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Board of Health vs Certified Kitchens Farmers Market

Question Why no Kitchen Certifications in Chelmsford? Quote "Never happen, Carlisle and Westford are on Septic so it goes into there yards. Chelmsford has a sewer system so absolutely not. This would require Grease Traps". I'm laughing the entire town cooks and mostly at home. Hey honey where's the bacon fat?  So, first off Mr Assistant Board of Health. BAD answer. Try again. Second, like Chelmsford a lot of residents are on sewer systems in Westford and Carlisle they too have upgraded in a lot of areas and third. I have not read of any food deaths in Chelmsford from home cooking. Conclusion: Expect future fights for rights for home kitchens and cooks with food certifictions coming soon.  
Ed Turner November 04, 2013 at 01:37 PM
@ Sunny.... I believe the 4-H property is in Westford so Chelmsford has no jurisdiction but Westford does I believe require both food handling and kitchen certs from your town. So if your a Chelmsord resident your required to have both and won't get them. I in the past have done the Carlisle Farmers Market and they required both the food handling and kitchen certifications of which because I live in Chelmsford I'm screwed from obtaining. I found the only way to beat the system is to operate out of State, Live Free or Die is there motto, more and more it's appreciated by most vs. Massachusetts. I suggest looking up FLEE Markets in NH, since very small business outside of local grown is not a friendly venture in this town as in trying to prosper has loop holes of blockages.
Ed Turner November 04, 2013 at 02:01 PM
@ Ann Bucciarelli......Old-Fashioned Pickle Barrel Pickles Grow a good local variety of Pickling Cukes - Cukes Suggested are: Comstock, Ferre & Co., LLC 263 Main Street Wethersfield, CT 06109 Boston Pickling Cucumber 50 days. An old heirloom dating back to 1880. Vigorous vines give large yields of smooth green fruit. It is excellent for pickles, very crisp and good quality. A very popular variety at the turn of the century. http://www.rareseeds.com/boston-pickling-cucumber/ Johnny's Selected Seeds PO Box 299 Waterville, Maine 04903 Northern Pickling (OG) A high-yielding, early variety for salads and pickling. Medium green fruits bear early, and set heavily on short, space-saving vines. Fertilize well and pick frequently at a small size to maintain good color and fruit shape. Developed in Maine. Black spine. Organically grown http://www.johnnyseeds.com/p-5625-northern-pickling-og.aspx Note both are Northeastern Growers INGREDIENTS: 5 pounds pickling cucumbers of uniform size (about 4 inches) 4 tablespoons pickling spices (McCormick's or mix your own) 6 bunches dill, washed and chopped 6 cloves garlic, crushed and peeled, more if desired 1 cup white vinegar 2/3 cup pickling salt 2 quarts water * 1/2 teaspoon powdered alum OR 8 grape leaves both are (optional) DIRECTIONS: Scrub pickles with a vegetable brush and rinse with cool water. Allow to dry thoroughly. In a large stoneware crock or a non-reactive deep enamel kettle, sprinkle in half of pickling spices, dill and garlic over the bottom. Layer cucumbers in crock, filling within 3 inches of top. Sprinkle with remaining pickling spices, dill and garlic. Mix vinegar, salt and alum (optional) and 2 quarts of water. Pour over cucumbers, to cover. Weight with a plate and cans, making sure cucumbers are completely submerged. Cover loosely with cheesecloth. Check pickles each day and skim off scum as it forms. They may not begin to form until fifth day. Do not stir pickles, but make sure they remain completely submerged in brine at all times. If necessary, add additional brine. Leave for 3 to 4 weeks. Pickles will turn an olive-drab color and texture will be soft-crisp and be uniformly translucent. Let stand an additional month to develop flavor, replacing brine as necessary. * Alum will help with making pickles crisp, as will grape leaves, but making theses as soon as they are picked is best and stay crisp. makes 5 lbs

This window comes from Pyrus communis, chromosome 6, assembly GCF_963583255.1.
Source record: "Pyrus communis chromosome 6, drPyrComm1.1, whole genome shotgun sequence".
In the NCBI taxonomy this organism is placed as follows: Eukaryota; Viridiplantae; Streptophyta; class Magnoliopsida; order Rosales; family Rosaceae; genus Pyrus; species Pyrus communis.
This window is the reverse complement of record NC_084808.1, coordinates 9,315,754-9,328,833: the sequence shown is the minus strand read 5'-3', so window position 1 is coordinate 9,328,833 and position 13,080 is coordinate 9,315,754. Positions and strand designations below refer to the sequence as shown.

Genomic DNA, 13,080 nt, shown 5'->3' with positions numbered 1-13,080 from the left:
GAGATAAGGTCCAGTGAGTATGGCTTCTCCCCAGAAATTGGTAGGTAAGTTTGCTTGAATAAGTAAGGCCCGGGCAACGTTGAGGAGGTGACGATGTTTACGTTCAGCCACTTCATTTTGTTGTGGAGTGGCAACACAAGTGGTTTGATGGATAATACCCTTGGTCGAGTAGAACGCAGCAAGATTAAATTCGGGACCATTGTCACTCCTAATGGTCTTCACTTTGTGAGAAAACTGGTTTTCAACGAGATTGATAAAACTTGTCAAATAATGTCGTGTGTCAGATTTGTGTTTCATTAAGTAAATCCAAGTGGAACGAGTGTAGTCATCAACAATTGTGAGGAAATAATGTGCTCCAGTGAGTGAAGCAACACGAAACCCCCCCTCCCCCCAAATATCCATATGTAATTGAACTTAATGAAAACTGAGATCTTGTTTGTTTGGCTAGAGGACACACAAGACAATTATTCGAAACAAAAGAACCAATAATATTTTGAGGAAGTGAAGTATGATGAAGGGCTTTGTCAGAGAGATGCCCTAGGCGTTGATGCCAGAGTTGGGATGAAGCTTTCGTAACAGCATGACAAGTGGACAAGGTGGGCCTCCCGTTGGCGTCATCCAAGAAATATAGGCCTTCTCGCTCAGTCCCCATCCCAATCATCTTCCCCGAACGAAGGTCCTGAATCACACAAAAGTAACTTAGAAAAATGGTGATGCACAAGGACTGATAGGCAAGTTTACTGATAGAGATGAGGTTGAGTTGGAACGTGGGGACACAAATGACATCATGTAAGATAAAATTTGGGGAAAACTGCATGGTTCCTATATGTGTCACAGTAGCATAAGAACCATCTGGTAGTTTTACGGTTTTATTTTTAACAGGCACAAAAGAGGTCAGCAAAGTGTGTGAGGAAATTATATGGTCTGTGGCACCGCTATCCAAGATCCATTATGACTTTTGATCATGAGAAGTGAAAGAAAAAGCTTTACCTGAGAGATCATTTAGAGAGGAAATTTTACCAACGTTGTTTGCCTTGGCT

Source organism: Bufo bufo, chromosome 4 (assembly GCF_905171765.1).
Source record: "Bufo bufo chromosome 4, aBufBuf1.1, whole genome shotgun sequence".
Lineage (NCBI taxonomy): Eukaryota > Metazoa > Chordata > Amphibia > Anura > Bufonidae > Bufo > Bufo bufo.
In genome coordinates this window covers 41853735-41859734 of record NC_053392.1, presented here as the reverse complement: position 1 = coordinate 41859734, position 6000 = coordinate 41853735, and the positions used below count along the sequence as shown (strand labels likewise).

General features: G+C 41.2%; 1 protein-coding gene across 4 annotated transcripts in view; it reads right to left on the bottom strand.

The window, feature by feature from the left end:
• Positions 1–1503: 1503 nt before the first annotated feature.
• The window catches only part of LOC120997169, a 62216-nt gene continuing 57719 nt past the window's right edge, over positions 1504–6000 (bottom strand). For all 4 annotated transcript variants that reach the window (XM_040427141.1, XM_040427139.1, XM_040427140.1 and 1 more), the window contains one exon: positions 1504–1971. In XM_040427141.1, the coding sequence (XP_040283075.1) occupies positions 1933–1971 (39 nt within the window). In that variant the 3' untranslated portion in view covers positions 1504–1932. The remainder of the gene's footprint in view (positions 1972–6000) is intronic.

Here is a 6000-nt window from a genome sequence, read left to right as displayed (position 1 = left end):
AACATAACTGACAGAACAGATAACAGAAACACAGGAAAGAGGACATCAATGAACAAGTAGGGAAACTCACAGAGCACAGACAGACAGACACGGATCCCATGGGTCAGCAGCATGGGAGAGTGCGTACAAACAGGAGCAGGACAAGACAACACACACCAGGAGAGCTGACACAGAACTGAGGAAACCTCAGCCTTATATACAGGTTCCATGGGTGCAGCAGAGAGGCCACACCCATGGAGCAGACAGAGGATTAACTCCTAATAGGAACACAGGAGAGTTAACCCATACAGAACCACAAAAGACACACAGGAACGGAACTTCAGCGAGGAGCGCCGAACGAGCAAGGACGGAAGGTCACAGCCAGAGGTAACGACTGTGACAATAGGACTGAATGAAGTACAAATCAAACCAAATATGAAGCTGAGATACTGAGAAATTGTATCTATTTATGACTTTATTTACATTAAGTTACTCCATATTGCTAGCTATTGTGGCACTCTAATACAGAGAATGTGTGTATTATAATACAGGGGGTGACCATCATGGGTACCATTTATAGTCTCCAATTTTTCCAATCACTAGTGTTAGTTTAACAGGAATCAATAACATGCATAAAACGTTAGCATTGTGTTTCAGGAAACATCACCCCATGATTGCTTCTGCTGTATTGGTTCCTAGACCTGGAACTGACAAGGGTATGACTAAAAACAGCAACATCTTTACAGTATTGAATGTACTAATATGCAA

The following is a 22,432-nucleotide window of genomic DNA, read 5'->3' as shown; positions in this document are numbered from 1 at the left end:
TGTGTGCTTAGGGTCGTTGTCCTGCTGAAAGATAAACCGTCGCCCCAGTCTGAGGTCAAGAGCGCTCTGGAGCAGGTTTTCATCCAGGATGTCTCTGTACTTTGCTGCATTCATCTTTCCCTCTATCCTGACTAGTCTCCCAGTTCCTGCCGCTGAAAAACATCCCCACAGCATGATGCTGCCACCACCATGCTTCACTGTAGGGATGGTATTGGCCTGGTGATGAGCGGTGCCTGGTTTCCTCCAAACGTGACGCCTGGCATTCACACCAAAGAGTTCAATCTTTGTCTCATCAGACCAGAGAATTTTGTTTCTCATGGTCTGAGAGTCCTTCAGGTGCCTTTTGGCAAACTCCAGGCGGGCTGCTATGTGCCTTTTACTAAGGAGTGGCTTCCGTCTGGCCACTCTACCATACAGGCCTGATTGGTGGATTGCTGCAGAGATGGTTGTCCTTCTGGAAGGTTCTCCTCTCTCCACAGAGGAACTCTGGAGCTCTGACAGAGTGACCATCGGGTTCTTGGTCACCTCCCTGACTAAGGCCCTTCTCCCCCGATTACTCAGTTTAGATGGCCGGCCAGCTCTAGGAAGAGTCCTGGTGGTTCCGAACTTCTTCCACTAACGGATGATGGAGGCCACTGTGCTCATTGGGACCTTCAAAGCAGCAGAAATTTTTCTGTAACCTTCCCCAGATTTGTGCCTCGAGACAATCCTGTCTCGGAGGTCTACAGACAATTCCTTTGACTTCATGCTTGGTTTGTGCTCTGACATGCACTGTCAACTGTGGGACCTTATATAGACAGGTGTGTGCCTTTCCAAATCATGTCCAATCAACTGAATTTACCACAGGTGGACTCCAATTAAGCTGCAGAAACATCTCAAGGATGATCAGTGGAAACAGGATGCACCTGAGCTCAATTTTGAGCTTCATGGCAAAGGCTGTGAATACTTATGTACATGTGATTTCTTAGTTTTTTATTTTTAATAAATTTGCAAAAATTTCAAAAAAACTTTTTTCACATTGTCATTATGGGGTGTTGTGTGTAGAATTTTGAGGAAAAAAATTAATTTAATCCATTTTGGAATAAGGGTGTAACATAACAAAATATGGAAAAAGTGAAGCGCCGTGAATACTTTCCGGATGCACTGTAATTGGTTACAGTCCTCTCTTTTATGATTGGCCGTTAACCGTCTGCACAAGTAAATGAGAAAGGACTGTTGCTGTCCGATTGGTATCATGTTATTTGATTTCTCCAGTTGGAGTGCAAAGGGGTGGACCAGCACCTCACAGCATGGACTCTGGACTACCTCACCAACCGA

Ed Turner November 04, 2013 at 02:08 PM
@ Ann Bucciarelli......Sweet Pickle Spears Grow a good local variety of Pickling Cukes - Cukes Suggested are: Comstock, Ferre & Co., LLC 263 Main Street Wethersfield, CT 06109 Boston Pickling Cucumber 50 days. An old heirloom dating back to 1880. Vigorous vines give large yields of smooth green fruit. It is excellent for pickles, very crisp and good quality. A very popular variety at the turn of the century. http://www.rareseeds.com/boston-pickling-cucumber/ Johnny's Selected Seeds PO Box 299 Waterville, Maine 04903 Northern Pickling (OG) A high-yielding, early variety for salads and pickling. Medium green fruits bear early, and set heavily on short, space-saving vines. Fertilize well and pick frequently at a small size to maintain good color and fruit shape. Developed in Maine. Black spine. Organically grown http://www.johnnyseeds.com/p-5625-northern-pickling-og.aspx Note both are Northeastern Growers INGREDIENTS: 4 pounds pickling cucumbers 4 cups sugar 3 1/4 cups distilled white vinegar 2 1/2 tablespoons canning salt 5 teaspoons celery salt 1 teaspoon turmeric 1 1/2 teaspoon mustard seed DIRECTIONS: Slice ends (peel) and cut into spears. Pour boiling water over cucumbers and let stand for 2 hours. Drain, pack into hot pint jars. Leave 1/4 inch head space. Heat ingredients to a boil; pour hot liquid over cucumbers. (Leave 1/4" head space) Remove air bubbles. Adjust caps; process 10 minutes in boiling water bath. Yield makes 6 pints

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